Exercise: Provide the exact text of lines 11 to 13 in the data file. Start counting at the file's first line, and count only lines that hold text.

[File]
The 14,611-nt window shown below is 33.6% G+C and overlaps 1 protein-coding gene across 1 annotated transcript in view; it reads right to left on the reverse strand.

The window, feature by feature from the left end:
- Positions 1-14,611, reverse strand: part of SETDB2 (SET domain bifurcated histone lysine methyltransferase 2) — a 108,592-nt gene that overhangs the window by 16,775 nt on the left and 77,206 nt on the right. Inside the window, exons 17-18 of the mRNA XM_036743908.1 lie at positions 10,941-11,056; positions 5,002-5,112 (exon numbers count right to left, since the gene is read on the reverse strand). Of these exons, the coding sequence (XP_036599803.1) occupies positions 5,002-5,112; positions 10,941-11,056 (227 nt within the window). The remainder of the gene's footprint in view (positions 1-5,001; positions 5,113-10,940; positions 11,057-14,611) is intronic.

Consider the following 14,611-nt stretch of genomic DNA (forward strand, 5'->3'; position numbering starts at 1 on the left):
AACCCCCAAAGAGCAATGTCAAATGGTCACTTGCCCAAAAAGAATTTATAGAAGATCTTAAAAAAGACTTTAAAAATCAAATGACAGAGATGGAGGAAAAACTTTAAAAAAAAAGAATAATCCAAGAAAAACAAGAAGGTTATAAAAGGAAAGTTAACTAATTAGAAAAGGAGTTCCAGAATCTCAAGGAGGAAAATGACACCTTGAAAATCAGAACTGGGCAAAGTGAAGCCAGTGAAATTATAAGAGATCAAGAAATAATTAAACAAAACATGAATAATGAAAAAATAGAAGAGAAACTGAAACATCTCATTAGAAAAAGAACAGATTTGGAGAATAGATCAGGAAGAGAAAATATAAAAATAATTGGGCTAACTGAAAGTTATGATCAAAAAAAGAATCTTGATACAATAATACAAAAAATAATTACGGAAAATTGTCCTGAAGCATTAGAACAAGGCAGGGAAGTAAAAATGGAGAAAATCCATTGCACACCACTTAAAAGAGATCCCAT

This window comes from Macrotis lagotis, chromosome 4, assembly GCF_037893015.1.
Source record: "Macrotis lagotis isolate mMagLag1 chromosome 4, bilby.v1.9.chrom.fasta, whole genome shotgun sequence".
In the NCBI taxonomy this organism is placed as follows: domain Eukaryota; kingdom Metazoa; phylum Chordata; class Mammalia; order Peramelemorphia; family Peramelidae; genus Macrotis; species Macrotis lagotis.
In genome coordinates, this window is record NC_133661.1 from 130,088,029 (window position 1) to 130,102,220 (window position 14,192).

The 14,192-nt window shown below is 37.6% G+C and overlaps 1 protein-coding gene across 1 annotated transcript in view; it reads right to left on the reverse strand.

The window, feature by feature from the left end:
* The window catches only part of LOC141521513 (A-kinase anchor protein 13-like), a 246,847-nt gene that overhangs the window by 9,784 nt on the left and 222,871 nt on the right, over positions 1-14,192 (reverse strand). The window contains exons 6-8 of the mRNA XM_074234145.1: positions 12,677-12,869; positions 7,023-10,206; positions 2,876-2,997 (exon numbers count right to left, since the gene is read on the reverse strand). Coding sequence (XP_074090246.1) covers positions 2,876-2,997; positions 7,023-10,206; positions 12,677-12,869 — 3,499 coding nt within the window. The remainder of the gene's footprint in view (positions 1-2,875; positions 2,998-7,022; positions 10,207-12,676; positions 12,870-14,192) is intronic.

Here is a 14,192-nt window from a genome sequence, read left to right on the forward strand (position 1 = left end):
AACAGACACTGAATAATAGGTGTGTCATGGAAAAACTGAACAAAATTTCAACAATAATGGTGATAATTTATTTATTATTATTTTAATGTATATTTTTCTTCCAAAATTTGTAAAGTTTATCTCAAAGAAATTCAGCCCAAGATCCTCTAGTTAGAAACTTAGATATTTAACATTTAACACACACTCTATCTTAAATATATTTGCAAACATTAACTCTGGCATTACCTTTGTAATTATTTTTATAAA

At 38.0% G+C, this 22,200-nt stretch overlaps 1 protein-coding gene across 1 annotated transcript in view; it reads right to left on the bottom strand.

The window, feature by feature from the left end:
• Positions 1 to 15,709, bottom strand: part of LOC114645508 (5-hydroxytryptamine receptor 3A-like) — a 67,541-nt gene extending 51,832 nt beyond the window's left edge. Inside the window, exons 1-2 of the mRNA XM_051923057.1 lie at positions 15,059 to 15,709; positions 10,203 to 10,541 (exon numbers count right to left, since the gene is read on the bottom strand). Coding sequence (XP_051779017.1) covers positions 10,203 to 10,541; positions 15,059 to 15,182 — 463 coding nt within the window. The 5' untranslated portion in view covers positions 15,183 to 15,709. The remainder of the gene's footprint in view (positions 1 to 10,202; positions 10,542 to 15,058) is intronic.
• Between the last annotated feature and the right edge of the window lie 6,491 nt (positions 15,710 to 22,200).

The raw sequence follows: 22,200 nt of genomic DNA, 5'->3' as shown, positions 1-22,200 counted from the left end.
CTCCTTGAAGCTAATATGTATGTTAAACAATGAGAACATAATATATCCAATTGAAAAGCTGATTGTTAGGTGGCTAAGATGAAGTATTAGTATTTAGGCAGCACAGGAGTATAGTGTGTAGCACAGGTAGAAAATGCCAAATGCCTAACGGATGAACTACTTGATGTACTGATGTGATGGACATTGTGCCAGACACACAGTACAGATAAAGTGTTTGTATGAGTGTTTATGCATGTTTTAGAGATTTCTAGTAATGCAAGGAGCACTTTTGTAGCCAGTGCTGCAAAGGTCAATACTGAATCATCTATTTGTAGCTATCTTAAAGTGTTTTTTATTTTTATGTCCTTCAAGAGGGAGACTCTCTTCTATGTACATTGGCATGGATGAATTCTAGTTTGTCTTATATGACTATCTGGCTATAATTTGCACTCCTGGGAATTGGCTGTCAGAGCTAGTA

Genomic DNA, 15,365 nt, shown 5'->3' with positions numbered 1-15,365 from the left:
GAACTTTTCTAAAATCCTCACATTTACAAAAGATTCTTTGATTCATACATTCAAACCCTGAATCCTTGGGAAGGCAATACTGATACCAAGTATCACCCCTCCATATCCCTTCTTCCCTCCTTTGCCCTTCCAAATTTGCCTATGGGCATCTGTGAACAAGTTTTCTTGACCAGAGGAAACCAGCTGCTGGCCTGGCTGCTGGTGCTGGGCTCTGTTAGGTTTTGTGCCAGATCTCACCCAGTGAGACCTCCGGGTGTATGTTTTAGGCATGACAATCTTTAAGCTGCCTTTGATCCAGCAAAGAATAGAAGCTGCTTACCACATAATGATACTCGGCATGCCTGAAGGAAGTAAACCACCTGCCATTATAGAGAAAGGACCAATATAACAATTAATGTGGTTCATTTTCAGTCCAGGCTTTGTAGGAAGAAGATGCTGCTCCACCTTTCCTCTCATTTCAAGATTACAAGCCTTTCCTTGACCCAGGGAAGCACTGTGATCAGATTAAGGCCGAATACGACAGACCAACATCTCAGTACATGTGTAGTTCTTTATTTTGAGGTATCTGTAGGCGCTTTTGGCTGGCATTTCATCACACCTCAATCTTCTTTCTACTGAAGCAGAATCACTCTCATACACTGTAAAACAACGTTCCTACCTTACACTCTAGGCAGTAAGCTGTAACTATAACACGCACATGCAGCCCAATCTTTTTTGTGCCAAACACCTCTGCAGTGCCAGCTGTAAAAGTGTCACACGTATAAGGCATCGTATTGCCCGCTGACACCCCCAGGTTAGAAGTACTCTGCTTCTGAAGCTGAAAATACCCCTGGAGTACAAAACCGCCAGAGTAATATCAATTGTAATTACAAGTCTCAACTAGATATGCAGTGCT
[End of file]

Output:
The window, feature by feature from the left end:
* The window catches only part of LOC141521513 (A-kinase anchor protein 13-like), a 246,847-nt gene that overhangs the window by 9,784 nt on the left and 222,871 nt on the right, over positions 1-14,192 (reverse strand). The window contains exons 6-8 of the mRNA XM_074234145.1: positions 12,677-12,869; positions 7,023-10,206; positions 2,876-2,997 (exon numbers count right to left, since the gene is read on the reverse strand). Coding sequence (XP_074090246.1) covers positions 2,876-2,997; positions 7,023-10,206; positions 12,677-12,869 — 3,499 coding nt within the window. The remainder of the gene's footprint in view (positions 1-2,875; positions 2,998-7,022; positions 10,207-12,676; positions 12,870-14,192) is intronic.

Here is a 14,192-nt window from a genome sequence, read left to right on the forward strand (position 1 = left end):